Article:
Reflecting on the Loyola Digital Accessibility Conference

by Christine Scherer and Kristina Wilson


The Loyola Digital Accessibility Conference was organized by graduate students in the digital humanities program at Loyola University. The event drew presenters and attendees from all over the country, including a team who called in from University of California-Davis! Content Specialist Christine Scherer and Learning Designer Krissy Wilson represented the School of Professional Studies Distance Learning department on the Tackling Large Scale Accessibility panel.

The presentations covered a wide range of issues, from accessibility of digital library resources to podcast transcripts to retrofitting inaccessible web pages. But there were common themes raised throughout the conversations.

One theme was that majority of disabilities are invisible: mental health issues, learning disabilities, chronic conditions with no outward symptoms. These disabilities must be considered as well in accessible design. But the majority of conversations around and planning for accessibility focus on physical and sensory disabilities. For example, Amelia Brunskill (UIC) presented on the early stages of her research into the accessibility of library resources and found that majority of accessible resources focus on visual disabilities only.

Another theme that came up across all of the presentations was the importance of designing for accessibility from the very start, rather than tacking it on at the end of the process. Digital humanities content is often designed to be viewed and interacted with under very specific (and very limiting) conditions, so making it accessible after the fact is extremely difficult. PDFs and WordPress sites both benefit from pre-planning and research on how to make them accessible before the document is published or the site is built. And of course, Krissy and Christine talked about the importance of ensuring that accessibility is considered from the very beginning when building an online course.

Twitter Discussion

Conference discussion on Twitter was tagged #LUCdigiA11y. Check out some of the conference talk as the day progressed.

This is a question we ask ourselves all the time in the Distance Learning department at the School of Professional Studies. While we’ve made strides in faculty training and development policies, we can always improve.

One often-neglected corner of accessible design is design for students with a variety of socioeconomic backgrounds. Rebecca Nesvet described students without a desktop or home internet who use their mobile phone and data plan to complete coursework from home. Can students contribute to your digital humanities project or online course from their phone?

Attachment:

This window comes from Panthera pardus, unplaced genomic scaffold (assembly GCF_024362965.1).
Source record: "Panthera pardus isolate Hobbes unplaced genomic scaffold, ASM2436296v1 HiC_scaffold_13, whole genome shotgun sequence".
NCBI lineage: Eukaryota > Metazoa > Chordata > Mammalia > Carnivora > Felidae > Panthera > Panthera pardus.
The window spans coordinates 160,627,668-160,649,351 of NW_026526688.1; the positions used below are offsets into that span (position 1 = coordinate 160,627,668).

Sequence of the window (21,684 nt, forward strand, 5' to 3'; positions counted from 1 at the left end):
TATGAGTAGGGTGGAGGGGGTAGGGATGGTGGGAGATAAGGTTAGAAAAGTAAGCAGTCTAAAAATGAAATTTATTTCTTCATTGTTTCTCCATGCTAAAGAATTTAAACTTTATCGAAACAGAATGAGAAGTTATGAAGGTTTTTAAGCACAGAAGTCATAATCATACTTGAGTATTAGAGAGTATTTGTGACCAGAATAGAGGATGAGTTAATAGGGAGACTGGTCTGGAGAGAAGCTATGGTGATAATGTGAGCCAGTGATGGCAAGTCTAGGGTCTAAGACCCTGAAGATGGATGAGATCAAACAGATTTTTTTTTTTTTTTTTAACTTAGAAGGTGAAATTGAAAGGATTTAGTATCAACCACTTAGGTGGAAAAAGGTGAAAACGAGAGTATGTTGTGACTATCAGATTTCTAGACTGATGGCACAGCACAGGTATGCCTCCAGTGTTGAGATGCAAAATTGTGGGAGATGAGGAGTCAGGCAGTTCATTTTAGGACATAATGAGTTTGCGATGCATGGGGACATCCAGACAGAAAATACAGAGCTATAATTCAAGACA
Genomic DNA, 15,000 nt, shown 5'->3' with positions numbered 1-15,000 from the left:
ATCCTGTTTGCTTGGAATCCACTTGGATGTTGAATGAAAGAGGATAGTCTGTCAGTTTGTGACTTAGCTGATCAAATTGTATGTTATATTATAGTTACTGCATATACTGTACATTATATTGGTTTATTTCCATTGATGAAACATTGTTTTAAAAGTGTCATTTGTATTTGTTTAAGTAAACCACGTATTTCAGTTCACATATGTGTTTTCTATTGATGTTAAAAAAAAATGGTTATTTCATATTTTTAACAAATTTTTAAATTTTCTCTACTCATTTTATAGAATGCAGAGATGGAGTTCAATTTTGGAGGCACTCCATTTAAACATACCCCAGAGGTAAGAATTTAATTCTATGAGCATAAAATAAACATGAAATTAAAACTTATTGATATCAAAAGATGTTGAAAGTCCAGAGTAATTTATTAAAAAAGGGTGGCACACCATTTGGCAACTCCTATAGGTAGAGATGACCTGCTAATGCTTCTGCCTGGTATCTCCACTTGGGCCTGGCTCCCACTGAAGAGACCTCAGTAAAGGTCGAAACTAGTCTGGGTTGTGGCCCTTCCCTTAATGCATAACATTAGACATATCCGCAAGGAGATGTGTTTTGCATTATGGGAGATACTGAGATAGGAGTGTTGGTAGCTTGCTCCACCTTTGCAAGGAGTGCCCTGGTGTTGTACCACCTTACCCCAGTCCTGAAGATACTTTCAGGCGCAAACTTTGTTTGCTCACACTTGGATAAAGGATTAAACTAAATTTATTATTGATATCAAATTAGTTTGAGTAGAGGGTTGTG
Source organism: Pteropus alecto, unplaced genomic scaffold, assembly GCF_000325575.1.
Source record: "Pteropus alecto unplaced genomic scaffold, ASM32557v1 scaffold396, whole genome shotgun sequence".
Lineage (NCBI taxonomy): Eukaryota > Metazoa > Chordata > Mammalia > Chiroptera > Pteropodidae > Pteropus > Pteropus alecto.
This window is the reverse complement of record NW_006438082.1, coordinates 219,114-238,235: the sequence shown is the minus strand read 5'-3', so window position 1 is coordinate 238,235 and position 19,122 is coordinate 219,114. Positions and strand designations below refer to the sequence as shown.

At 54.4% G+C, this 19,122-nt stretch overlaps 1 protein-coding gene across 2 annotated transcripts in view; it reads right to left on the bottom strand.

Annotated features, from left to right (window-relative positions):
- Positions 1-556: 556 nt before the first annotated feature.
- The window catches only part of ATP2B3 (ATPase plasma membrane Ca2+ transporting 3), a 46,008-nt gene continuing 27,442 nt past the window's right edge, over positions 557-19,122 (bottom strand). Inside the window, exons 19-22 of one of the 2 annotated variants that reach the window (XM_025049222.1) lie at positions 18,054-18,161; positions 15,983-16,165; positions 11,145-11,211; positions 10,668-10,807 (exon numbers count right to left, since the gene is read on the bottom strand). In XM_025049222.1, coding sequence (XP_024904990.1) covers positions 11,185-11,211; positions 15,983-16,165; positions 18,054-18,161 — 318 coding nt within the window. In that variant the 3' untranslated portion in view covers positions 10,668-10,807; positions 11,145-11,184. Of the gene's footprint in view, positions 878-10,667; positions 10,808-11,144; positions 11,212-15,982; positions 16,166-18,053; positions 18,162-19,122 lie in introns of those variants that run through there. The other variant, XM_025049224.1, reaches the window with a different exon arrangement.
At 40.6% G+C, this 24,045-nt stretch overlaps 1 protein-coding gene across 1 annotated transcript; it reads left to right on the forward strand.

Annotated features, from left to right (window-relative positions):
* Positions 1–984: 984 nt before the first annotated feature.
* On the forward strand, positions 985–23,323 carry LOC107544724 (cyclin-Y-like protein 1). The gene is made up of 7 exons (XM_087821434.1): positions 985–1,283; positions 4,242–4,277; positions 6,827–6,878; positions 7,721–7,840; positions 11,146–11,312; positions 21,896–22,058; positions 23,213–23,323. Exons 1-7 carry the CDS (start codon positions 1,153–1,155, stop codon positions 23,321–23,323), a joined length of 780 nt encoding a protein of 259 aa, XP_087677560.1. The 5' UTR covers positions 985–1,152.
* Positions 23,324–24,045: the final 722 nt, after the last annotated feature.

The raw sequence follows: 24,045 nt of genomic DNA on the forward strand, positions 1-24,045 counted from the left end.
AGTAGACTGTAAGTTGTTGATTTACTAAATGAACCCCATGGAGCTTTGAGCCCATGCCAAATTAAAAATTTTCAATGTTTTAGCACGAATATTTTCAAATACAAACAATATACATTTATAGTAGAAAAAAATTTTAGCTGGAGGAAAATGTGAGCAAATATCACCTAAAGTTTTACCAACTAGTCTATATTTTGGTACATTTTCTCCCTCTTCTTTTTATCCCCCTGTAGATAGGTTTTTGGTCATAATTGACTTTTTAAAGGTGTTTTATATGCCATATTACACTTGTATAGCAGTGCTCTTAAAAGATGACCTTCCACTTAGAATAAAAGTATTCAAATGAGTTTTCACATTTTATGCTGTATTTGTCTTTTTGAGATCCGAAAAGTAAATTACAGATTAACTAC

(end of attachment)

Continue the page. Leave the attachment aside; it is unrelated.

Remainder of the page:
Often, we discuss accessibility compliance as meeting standards set forth by the Americans with Disabilities Act (ADA) or Web Content Accessibility Guidelines (WCAG). J.J. Pionke described how important it is to acknowledge that meeting these standards is just a starting point, and that we should move beyond compliance toward more universal accessibility.

For those of you interested in learning more about the library perspective on accessible resources, consider checking out this list of e-resources testing results and standardized licence language in the Big Ten Academic Alliance.

Jonathan Singer, who created and maintains the Social Work Podcast, talked through his responses to accessibility requests, first creating podcasts to meet the needs of students with long drives to campus and then crowdsourcing transcripts for his podcasts upon receiving e-mailed requests. He also discussed the professionalism that transcripts lent his podcast; transcripts are expected of high-quality podcast providers.

Christine and Krissy weren’t the only Northwestern representatives at the event. Jim Stachowiak, Director of Assistive Technology and Assistant Director of AccessibleNU, discussed the particular challenges that PDFs pose to students with disabilities.

Although there are many accessibility-checking tools available, including the Universal Design Online content Inspection Tool (UDOIT), the human element of accessibility cannot be neglected. For example, software might be able to flag images without alt-text, but it can’t assess the quality of the description, unable to determine the context surrounding the image. For more on alt-text, check out our May 2017 webinar, Spotlight on Accessibility – Alternative Text.

During development of an online course, we are often asked, “Why should I go through this extra effort? How many students will this really help?” In addition to responding, “More than you think!” this response by Kate Sonka–“Don’t you want your students to be successful?”–could make a difference.


Overall, the conference was an opportunity to connect with a broad community of digital accessibility experts, working in a wide variety of fields. It was a great opportunity to exchange knowledge with web developers, doctoral students, librarians, and more. As more and more educational content becomes digitized, it is all the more critical that accessibility be a central part of the conversation.


If you’re interested in reviewing the discussion yourself, please check out the archived video of the panels.